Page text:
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The Elephants in the Special Needs Room

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  • Article summary:

    Living in the world of special needs means, it seems that we keep so much to ourselves. The most common feedback I get from the blog is “You put into words what I can’t say.” and “I can totally relate!!!”

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The Elephants in the Special Needs Room

I’ve realized, we don’t really talk about certain things - we try and ignore them. Maybe because we’re too busy trying to keep things together. So I thought I’d point out a few things

No 1 – My kid will live with someone FOREVER.
This isn’t a popular thing to say. “My child will age, but not mentally grow up. She will need some sort of supervision for her entire life.” Admitting that now means that I have had people tell me not to short-change my child. “You never know! She could become independent!”

Yes. She could. I would adore that so very much. But the reality is, without some majorly miraculous mental growth spurt, we’re in this for the long haul. And we must be prepared for that very real possibility. And it’s okay if she has to live with us forever. It just means we need to make different plans and have different priorities. It doesn’t mean we won’t keep pushing her to reach her full potential. It just means we’re more realistic about what that full potential is.

No 2 – It’s hard. It’s VERY hard.
No, really, it’s hard. Physically, spiritually, mentally hard. And admitting it’s hard doesn’t mean we love our child any less. It just means it’s hard. I’ve got my chiropractor on speed dial. I take Prozac to squelch my anxiety. I quote SpongeBob. I lock myself in the bathroom to have that good cry. I realize with some terror that my child is nearly as tall as me and is just going to keep growing taller. The word “puberty” makes me break out in hives. Caregiving is hard. Caregiving for a lifetime? Is really hard. But that doesn’t take any love away. I will get all Liam Neeson “Taken” on your arse if you even imply I love my child any less just because I say it’s hard.

No 3 – It can literally be a shitstorm.
We deal with more bodily fluids than an OB nurse. Just last night, as I was going through comments here, I went “I smell poo.” I went to investigate, and found my child, carpet, and bathroom covered in poo because Diarrhea Girl didn’t quite make it to the toilet in time. After my initial crying out to God, I smiled at the girl, congratulated her for pooping so much, and cleaned everything and the girl up.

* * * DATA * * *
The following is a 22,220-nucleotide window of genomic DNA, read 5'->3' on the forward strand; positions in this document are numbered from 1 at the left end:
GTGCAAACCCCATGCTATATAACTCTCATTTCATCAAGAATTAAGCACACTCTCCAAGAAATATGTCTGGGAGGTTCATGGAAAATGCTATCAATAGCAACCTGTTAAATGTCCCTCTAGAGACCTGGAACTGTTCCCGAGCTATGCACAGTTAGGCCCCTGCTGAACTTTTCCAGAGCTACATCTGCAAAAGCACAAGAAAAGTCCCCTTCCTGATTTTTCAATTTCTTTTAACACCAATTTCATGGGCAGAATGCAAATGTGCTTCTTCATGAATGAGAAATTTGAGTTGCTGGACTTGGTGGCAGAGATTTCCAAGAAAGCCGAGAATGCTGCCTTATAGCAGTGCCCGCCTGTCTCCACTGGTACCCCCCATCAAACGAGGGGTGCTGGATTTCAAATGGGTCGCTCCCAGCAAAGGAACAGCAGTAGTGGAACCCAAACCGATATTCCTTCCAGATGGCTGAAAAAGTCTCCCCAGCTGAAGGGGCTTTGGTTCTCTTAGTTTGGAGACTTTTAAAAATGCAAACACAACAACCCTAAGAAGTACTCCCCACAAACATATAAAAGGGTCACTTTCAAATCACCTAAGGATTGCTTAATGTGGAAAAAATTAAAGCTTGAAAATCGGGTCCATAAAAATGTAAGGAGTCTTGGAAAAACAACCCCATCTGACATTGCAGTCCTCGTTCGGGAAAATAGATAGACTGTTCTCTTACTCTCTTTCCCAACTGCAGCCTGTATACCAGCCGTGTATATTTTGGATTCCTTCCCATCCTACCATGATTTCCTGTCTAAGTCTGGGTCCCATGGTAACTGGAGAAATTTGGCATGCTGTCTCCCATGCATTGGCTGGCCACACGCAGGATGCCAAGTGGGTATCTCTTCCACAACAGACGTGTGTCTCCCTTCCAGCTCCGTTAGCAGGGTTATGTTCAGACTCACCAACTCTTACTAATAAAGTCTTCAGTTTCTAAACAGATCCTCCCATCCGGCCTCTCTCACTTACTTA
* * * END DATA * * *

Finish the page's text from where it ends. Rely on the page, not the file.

Because that’s just my life. And so many others. We deal with constipation, and diarrhea, and accidents. We deal with vomit, drool, and blood. We deal with things we’re not quite sure of, asking rhetorical questions like “What IS in your hair?” without really wanting to know. And we do all this while laughing. Because what else can you do?

No 4 – Our sense of humour is different than the average person’s.
And by “different”, I mean, we’re kinda awful. But we’ve earned that awfulness. We earn it every day. It comes from dealing with a combination of ridiculousness, bodily fluids, stress, and love. We have to have this black humour or else the tiny terrorists win.

No 5 – We spoil our children, and we don’t care what you think about it.
I spoil Maura. I can admit that. I have always admitted that. Not so much that she’s uncontrollable, but more than I would have if she’d been born your average every day girl. I spoil her because I can. I spoil her because she just gets so delighted with things, that it’s fun. I spoil her because she goes through so many more hardships and struggles. I spoil her because we don’t know what her lifespan will be, so I want every day to be her Best Day Ever! – which may be as simple as getting hot cocoa together or snuggling in my bed watching a movie.

No 6 – Our normal is not normal.
Our lives are so beyond normal that it isn’t even a setting on the television. Our life was barely normal before we had Maura. We gave up on any sort of normalcy after she came along.

And we’re okay with our not normal life. Even though at the same time, it would be nice to have a break from said not normal. We don’t want pity or platitudes about doors closing and windows opening, we want acceptance and the occasional child-wrangler.

No 7 – Puberty is the scariest thing that will happen in our child’s life.
Seriously. Puberty. Enough said.

Herding Cats

Phoebe Holmes is a <insert age here> year old mother of four almost grown kids, one of whom has special needs. She spends her time avoiding housework, searching for the tiny dog, and buying food for teenagers to consume instantly  – all while holding onto the dream of becoming an actual paid published author someday.



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